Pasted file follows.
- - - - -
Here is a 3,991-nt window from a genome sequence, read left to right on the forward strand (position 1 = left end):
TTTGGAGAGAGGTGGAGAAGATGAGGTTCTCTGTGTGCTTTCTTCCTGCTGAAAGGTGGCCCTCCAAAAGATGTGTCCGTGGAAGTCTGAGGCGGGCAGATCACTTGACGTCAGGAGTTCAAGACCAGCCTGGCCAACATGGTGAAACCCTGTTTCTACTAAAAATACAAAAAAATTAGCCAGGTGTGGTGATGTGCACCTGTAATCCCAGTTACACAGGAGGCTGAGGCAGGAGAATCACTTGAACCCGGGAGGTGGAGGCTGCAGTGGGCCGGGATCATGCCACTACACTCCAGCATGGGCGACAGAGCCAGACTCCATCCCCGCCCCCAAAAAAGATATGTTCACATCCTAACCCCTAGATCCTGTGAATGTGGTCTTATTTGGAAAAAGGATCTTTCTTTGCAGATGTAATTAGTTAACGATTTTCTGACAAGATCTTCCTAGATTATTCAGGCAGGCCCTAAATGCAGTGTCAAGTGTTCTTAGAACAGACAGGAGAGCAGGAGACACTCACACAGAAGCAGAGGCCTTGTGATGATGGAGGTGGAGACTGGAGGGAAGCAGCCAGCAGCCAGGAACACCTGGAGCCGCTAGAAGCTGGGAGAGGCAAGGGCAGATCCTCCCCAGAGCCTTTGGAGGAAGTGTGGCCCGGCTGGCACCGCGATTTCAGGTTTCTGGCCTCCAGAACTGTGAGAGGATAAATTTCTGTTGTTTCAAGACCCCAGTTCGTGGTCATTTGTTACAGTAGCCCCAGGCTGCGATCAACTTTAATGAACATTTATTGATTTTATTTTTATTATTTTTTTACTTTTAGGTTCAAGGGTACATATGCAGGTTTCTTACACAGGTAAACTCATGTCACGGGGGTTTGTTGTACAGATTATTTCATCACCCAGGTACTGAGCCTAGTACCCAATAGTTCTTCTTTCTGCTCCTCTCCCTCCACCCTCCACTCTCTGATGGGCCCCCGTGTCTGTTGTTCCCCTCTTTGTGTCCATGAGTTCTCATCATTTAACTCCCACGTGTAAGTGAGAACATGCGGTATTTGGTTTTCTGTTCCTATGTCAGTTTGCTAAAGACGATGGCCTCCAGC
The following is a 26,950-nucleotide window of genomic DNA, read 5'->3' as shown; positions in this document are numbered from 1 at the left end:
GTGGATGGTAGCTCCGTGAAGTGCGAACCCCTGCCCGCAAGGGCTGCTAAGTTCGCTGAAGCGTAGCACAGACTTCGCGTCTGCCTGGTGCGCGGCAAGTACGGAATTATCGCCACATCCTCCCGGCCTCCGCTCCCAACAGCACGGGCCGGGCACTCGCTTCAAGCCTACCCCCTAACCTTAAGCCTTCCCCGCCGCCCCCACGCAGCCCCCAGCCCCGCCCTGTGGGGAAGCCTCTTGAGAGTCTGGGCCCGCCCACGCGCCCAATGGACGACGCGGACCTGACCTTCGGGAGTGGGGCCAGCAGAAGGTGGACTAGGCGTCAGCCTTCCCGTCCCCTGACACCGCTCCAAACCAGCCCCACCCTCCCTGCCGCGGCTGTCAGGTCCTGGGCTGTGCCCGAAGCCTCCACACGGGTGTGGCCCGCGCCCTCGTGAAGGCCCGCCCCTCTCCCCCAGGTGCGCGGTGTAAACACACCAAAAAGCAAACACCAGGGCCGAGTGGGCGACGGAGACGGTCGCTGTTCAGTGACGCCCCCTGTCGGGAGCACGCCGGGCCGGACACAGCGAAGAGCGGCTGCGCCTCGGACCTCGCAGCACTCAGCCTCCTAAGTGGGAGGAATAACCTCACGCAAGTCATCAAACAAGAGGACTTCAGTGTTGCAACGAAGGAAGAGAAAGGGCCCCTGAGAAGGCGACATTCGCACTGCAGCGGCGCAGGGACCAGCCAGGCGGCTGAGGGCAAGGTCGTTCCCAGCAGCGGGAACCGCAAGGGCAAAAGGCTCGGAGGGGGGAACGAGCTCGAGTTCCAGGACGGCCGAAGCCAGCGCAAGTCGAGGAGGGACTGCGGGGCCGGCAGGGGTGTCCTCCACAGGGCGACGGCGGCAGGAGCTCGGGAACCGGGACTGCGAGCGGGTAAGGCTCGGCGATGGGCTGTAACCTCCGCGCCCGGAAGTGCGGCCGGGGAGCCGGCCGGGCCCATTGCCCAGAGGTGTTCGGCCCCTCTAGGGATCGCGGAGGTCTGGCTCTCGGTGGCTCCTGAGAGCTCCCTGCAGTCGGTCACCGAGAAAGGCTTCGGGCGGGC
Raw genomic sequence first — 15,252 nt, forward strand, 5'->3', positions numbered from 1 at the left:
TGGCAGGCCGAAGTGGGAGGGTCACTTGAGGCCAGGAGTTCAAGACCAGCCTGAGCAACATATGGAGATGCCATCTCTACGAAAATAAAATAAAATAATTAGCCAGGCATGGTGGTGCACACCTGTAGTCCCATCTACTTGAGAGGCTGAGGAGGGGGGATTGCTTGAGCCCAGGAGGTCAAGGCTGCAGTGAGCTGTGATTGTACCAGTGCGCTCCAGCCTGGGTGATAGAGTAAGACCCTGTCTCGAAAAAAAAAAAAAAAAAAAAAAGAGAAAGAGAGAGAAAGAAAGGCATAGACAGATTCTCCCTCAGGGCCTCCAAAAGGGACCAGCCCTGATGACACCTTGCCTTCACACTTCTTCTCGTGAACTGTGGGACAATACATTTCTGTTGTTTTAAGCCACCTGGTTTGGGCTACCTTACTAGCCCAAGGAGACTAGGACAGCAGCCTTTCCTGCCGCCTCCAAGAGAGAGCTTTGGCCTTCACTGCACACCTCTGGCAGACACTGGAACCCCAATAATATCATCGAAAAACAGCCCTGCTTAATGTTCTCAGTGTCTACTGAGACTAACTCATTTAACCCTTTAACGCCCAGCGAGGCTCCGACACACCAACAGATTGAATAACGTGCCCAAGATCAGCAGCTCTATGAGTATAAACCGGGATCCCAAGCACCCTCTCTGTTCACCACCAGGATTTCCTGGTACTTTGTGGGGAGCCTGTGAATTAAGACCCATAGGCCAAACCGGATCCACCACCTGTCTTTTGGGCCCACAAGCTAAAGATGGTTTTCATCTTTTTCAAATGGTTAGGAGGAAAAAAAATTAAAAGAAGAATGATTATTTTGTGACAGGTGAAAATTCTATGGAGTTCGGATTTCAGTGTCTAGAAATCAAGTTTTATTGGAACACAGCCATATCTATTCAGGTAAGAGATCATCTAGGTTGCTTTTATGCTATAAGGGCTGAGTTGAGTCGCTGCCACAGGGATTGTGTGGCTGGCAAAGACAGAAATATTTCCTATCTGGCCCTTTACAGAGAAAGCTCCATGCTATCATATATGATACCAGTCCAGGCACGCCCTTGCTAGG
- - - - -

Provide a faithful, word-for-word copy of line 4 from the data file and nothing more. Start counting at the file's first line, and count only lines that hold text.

GTGGATGGTAGCTCCGTGAAGTGCGAACCCCTGCCCGCAAGGGCTGCTAAGTTCGCTGAAGCGTAGCACAGACTTCGCGTCTGCCTGGTGCGCGGCAAGTACGGAATTATCGCCACATCCTCCCGGCCTCCGCTCCCAACAGCACGGGCCGGGCACTCGCTTCAAGCCTACCCCCTAACCTTAAGCCTTCCCCGCCGCCCCCACGCAGCCCCCAGCCCCGCCCTGTGGGGAAGCCTCTTGAGAGTCTGGGCCCGCCCACGCGCCCAATGGACGACGCGGACCTGACCTTCGGGAGTGGGGCCAGCAGAAGGTGGACTAGGCGTCAGCCTTCCCGTCCCCTGACACCGCTCCAAACCAGCCCCACCCTCCCTGCCGCGGCTGTCAGGTCCTGGGCTGTGCCCGAAGCCTCCACACGGGTGTGGCCCGCGCCCTCGTGAAGGCCCGCCCCTCTCCCCCAGGTGCGCGGTGTAAACACACCAAAAAGCAAACACCAGGGCCGAGTGGGCGACGGAGACGGTCGCTGTTCAGTGACGCCCCCTGTCGGGAGCACGCCGGGCCGGACACAGCGAAGAGCGGCTGCGCCTCGGACCTCGCAGCACTCAGCCTCCTAAGTGGGAGGAATAACCTCACGCAAGTCATCAAACAAGAGGACTTCAGTGTTGCAACGAAGGAAGAGAAAGGGCCCCTGAGAAGGCGACATTCGCACTGCAGCGGCGCAGGGACCAGCCAGGCGGCTGAGGGCAAGGTCGTTCCCAGCAGCGGGAACCGCAAGGGCAAAAGGCTCGGAGGGGGGAACGAGCTCGAGTTCCAGGACGGCCGAAGCCAGCGCAAGTCGAGGAGGGACTGCGGGGCCGGCAGGGGTGTCCTCCACAGGGCGACGGCGGCAGGAGCTCGGGAACCGGGACTGCGAGCGGGTAAGGCTCGGCGATGGGCTGTAACCTCCGCGCCCGGAAGTGCGGCCGGGGAGCCGGCCGGGCCCATTGCCCAGAGGTGTTCGGCCCCTCTAGGGATCGCGGAGGTCTGGCTCTCGGTGGCTCCTGAGAGCTCCCTGCAGTCGGTCACCGAGAAAGGCTTCGGGCGGGC